from Indy Week

Tomb Raider
★★★ ½

In 2013, the venerable Tomb Raider video game franchise unveiled its tenth installment in the series, a complete reboot/origin story with a new emphasis on gritty realism and emotional stakes. The new game was clearly designed to retire the persona of the old Lara Croft—a stone-cold fox with cartoonish female proportions—and introduce the new Lara as a likable and vulnerable rookie archaeologist.

It worked. Tomb Raider was one of the best games of 2013, with a storytelling strategy that encouraged players to empathize and identify with young Lara. The back story was solid and the cinematic cut scenes were visceral and gritty. When Lara is forced to kill her first mercenary goon, she actually throws up.

The new Tomb Raider movie, based on that 2013 game, includes a similar scene, and it’s a perfect indicator of the film’s determination to reinvent the Lara Croft character for the silver screen. As played by the formidable Alicia Vikander (Ex Machina), Lara is no longer the sexy, icy killer of the Angelina Jolie movies. She’s young and inexperienced; tough and resourceful. She’s funny, too, and the filmmakers have a good time playing with the de rigueur video game tropes that longtime franchise fans will appreciate—watch out for those exploding red barrels!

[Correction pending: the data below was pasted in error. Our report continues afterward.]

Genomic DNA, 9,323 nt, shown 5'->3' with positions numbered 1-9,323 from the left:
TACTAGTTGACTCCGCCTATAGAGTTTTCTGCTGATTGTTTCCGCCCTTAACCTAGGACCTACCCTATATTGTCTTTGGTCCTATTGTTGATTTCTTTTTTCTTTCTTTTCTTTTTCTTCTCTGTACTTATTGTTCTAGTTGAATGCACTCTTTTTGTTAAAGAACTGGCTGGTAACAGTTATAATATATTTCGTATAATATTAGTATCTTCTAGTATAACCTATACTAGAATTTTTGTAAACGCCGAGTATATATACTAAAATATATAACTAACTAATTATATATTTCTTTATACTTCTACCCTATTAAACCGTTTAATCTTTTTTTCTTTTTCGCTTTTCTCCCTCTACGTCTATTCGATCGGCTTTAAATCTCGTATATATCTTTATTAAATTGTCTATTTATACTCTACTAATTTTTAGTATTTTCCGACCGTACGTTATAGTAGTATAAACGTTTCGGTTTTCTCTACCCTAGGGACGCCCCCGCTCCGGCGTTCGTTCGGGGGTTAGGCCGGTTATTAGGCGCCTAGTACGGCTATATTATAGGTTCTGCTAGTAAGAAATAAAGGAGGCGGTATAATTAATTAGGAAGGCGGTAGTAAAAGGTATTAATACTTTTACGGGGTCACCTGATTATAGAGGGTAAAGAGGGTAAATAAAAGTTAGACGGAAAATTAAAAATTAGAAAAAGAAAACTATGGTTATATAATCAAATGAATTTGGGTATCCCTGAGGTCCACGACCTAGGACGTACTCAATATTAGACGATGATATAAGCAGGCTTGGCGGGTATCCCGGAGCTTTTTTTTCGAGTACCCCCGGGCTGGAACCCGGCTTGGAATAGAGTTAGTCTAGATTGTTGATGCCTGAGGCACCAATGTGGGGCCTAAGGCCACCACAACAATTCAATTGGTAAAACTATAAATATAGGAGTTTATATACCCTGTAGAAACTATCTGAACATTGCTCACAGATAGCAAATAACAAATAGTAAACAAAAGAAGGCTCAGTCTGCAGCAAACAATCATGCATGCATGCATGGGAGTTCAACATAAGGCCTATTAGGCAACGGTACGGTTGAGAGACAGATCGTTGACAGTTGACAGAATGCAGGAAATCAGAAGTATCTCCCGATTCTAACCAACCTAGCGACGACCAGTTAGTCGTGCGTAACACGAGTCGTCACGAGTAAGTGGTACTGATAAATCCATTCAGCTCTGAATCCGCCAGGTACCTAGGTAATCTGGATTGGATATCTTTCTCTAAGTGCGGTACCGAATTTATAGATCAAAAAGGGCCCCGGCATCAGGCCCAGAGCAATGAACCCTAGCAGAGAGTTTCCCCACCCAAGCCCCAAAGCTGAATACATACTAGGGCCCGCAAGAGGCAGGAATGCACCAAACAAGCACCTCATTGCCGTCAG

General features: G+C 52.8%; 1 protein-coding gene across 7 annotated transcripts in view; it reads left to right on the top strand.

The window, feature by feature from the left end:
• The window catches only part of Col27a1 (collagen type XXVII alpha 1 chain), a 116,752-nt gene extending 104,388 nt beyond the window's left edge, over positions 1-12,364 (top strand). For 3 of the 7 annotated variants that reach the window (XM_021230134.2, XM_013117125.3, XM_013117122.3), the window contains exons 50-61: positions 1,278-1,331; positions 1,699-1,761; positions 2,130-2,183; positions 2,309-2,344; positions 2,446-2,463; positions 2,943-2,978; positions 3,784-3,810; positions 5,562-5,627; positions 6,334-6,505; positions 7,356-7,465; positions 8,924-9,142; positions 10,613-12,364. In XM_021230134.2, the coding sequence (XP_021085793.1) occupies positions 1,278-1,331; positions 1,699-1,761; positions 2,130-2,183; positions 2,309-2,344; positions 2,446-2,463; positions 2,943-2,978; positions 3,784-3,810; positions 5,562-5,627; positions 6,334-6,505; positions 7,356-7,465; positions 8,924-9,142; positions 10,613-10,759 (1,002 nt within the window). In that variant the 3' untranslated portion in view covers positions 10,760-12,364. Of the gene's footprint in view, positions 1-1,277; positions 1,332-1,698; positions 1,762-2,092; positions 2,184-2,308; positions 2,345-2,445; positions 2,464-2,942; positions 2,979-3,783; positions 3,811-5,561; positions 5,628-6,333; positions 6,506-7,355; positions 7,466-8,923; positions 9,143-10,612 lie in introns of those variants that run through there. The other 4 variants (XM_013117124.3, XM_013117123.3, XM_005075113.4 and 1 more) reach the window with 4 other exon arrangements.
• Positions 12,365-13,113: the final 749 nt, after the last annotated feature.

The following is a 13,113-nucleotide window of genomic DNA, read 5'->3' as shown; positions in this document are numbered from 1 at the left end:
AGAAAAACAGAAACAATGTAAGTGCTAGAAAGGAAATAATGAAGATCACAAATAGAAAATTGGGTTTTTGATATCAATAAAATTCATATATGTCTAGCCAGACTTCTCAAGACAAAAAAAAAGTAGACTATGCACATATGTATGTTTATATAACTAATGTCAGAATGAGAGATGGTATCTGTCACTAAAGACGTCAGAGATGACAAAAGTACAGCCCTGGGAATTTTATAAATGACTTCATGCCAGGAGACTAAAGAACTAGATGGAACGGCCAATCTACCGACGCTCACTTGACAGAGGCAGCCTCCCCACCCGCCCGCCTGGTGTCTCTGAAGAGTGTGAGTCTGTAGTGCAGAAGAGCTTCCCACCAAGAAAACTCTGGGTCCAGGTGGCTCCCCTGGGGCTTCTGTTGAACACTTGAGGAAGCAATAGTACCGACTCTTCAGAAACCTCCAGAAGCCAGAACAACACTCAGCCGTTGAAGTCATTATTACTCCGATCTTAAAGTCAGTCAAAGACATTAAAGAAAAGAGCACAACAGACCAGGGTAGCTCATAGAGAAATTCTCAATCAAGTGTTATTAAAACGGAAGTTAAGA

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from Indy Week 

A few months after V-E Day, outside a small Hungarian village, two strangers disembark from a train that pours sinister black smoke into the sweltering summer sky. Dressed in somber black suits, the men hire a cart to transport two steamer trunks into the village. Their arrival and the rumored contents of their cart trigger a panic in the village. In conspiratorial whispers, the news spreads: “The Jews have returned.”

Director Ferenc Török’s 1945, based on the short story “Homecoming” by Gábor T. Szántó, is a grim parable about guilt and the wages of sin. Filmed in dramatic, high-contrast black-and-white, it borrows tropes from classic Hollywood Westerns to tell a story that moves through darker territories.